Charleston (dance)

From Academic Kids

A USPS stamp from the Celebrate the Century series:  Doing the Charleston  by
A USPS stamp from the Celebrate the Century series: Flappers Doing the Charleston by John Held Jr.

The Charleston is a dance, named for the city of Charleston, South Carolina. It was popular in the 1920s, and spawned Lindy Hop in the 1930s. Charleston is danced in 8-count: solo, with a partner, or in groups (usually facing lines).

The rhythm is a traditional one from West Africa; it was popularized in mainstream dance music in the United States of America by a 1923 tune called The Charleston by composer/pianist James P. Johnson which originated in the Broadway show Runnin' Wild and became one of the most popular hits of the decade.



When dancing solo or in groups, the hands are often swung forward and back, opposite the direction of the corresponding foot. Often the fingers are held together pointing sideways away from the body, leaving the palms parallel to the floor.

Charleston can be danced solo, its simple, flexible basic step making it easy to concentrate on style and musicality.

The default is to dance a basic step. One person will typically then call out a variation (such as turning 360 degrees in place on counts 5-8), which is then done by everyone beginning the next measure and again for the following 2 measures. If the caller doesn't call another step immediately, the dancers return to the basic step. Switching sides is sometimes called, upon which the dancers hop on the left foot across to the other side on counts 5-8, turning 180 degrees to the left.


The basic step depends on the style of Charleston one wants to perform. Charleston had a few stylistic changes throught the 1920s-1940s, and the basic step and holds would change through the different musical eras.

20s Charleston: The man and the lady stand facing each other. The man's right hand should be placed on the lady's back, between her shoulder blades. The lady's left hand should rest on the man's arm or shoulder; this amplifies their connection. The man's left hand and the lady's right hand are clasped palm to palm, slightly resembling a ballroom dance connection. The basic step is for the man to touch his left foot behind him, but not to shift his weight on counts 1 and 2, while the lady mirrors the motion by touching her right foot in front of her without shifting weight. On counts 3 and 4, both the man and the lady bring their feet back to a standing position, but shift their weight onto the foot they just moved. On counts 5 and 6, the man touches his right foot in front of himself while the lady touches her left foot back. On 7 and 8, both feet are brought back to the standing position where the necessary weight shift occurs to allow the basic step to repeat.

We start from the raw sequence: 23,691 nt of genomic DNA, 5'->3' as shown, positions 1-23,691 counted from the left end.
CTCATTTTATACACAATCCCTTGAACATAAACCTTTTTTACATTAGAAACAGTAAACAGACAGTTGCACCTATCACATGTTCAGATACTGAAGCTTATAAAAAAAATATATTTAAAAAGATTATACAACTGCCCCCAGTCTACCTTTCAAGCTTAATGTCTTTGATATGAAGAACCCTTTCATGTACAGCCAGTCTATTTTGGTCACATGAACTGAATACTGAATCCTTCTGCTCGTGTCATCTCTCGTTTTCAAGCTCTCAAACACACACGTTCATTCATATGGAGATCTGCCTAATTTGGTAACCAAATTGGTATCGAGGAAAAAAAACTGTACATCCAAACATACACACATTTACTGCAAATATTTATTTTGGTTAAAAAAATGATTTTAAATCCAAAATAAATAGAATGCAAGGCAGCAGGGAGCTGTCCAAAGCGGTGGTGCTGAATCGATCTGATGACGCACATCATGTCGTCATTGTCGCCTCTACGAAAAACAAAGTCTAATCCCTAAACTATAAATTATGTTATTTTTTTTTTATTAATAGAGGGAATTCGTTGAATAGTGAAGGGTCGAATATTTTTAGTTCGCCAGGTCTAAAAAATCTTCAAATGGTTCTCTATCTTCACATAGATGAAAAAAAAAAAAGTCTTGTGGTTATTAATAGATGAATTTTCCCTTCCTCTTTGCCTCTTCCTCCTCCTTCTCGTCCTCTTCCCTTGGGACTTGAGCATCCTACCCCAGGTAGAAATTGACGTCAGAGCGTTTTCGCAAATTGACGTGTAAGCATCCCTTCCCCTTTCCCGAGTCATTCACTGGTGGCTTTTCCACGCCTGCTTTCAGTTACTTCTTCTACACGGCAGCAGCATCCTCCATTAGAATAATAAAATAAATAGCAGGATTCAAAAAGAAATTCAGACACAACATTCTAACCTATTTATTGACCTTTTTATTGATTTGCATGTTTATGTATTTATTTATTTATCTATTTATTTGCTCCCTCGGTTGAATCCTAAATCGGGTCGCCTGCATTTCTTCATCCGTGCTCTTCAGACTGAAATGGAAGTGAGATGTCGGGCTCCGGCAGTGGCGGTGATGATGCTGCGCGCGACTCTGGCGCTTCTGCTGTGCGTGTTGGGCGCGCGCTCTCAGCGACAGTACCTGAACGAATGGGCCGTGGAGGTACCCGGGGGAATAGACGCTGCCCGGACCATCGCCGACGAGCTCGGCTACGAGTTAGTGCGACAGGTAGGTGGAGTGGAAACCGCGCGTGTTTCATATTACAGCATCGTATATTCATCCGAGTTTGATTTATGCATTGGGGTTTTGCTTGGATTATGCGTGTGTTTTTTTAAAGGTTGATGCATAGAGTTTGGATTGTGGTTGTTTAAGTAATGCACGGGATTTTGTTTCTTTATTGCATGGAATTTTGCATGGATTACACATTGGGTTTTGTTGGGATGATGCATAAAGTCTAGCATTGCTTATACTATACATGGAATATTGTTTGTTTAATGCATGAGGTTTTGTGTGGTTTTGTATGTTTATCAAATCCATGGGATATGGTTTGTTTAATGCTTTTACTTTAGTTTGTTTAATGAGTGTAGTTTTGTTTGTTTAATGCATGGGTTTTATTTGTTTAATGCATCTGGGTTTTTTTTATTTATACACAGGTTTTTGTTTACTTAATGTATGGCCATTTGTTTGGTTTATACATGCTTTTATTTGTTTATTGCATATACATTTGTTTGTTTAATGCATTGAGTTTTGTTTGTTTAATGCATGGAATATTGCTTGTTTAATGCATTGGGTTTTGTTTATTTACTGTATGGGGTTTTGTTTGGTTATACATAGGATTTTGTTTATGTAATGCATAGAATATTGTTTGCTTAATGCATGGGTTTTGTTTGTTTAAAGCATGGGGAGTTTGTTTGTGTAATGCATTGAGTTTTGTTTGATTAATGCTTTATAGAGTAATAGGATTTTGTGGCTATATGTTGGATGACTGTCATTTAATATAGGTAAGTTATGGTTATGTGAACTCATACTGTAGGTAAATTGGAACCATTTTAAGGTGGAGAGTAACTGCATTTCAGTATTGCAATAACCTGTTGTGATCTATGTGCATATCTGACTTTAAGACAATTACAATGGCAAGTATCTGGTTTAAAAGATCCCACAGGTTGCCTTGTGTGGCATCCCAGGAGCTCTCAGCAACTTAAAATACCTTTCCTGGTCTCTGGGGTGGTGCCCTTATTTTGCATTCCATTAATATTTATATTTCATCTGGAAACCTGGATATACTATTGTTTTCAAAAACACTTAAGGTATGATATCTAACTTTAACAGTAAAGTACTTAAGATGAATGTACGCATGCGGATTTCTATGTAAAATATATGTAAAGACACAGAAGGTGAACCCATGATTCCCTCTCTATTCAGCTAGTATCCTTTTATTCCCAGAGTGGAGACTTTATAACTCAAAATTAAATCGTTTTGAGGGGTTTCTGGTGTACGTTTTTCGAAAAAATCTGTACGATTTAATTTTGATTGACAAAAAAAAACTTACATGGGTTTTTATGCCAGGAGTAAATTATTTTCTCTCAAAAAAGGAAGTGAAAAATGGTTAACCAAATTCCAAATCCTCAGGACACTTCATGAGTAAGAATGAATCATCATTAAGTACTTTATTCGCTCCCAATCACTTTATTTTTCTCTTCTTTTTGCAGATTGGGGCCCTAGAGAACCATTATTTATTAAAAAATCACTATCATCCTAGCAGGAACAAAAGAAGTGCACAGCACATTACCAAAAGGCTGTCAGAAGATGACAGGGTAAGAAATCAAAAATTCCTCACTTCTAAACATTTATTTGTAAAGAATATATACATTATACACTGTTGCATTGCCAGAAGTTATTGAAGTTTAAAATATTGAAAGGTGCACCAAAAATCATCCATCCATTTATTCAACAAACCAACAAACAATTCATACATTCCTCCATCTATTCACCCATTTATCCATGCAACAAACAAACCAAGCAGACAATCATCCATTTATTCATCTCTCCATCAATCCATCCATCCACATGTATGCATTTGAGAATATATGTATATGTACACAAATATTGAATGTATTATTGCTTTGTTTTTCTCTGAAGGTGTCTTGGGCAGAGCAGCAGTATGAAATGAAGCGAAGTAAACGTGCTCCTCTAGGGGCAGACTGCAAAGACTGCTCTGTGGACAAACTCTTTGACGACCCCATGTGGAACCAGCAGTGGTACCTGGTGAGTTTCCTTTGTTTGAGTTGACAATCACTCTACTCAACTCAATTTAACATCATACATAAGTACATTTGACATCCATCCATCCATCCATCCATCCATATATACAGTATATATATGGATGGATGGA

40s Charleston: The basic hold is for the lady to stand next to the man on the man's right side. The man holds the lady's right hand with his left. The man's right hand is placed on the lady's waist on her right side; thus he can lead her right side with his hand, in conjunction with his forearm across her lower back. The lady's left hand is placed on the man's right shoulder.

To lead the basic step, then, the man uses his right hand to lead the lady's right side (and thus foot) back as he steps back on his left foot. He then leads her right side forward as he kicks and steps forward on counts 3 and 4. Likewise, the mirror-image lead continues for the second half of the step.


A common formation for dancing in groups is to form two long lines of dancers facing each other. Each dancer should have arms' width of space to himself laterally and the lines should be around 6 feet apart.

See Also

The descriptions of the steps of Charlestion are moved to Charleston (dance move). Note also that Lindy Hop uses this steps, as part of the dance.


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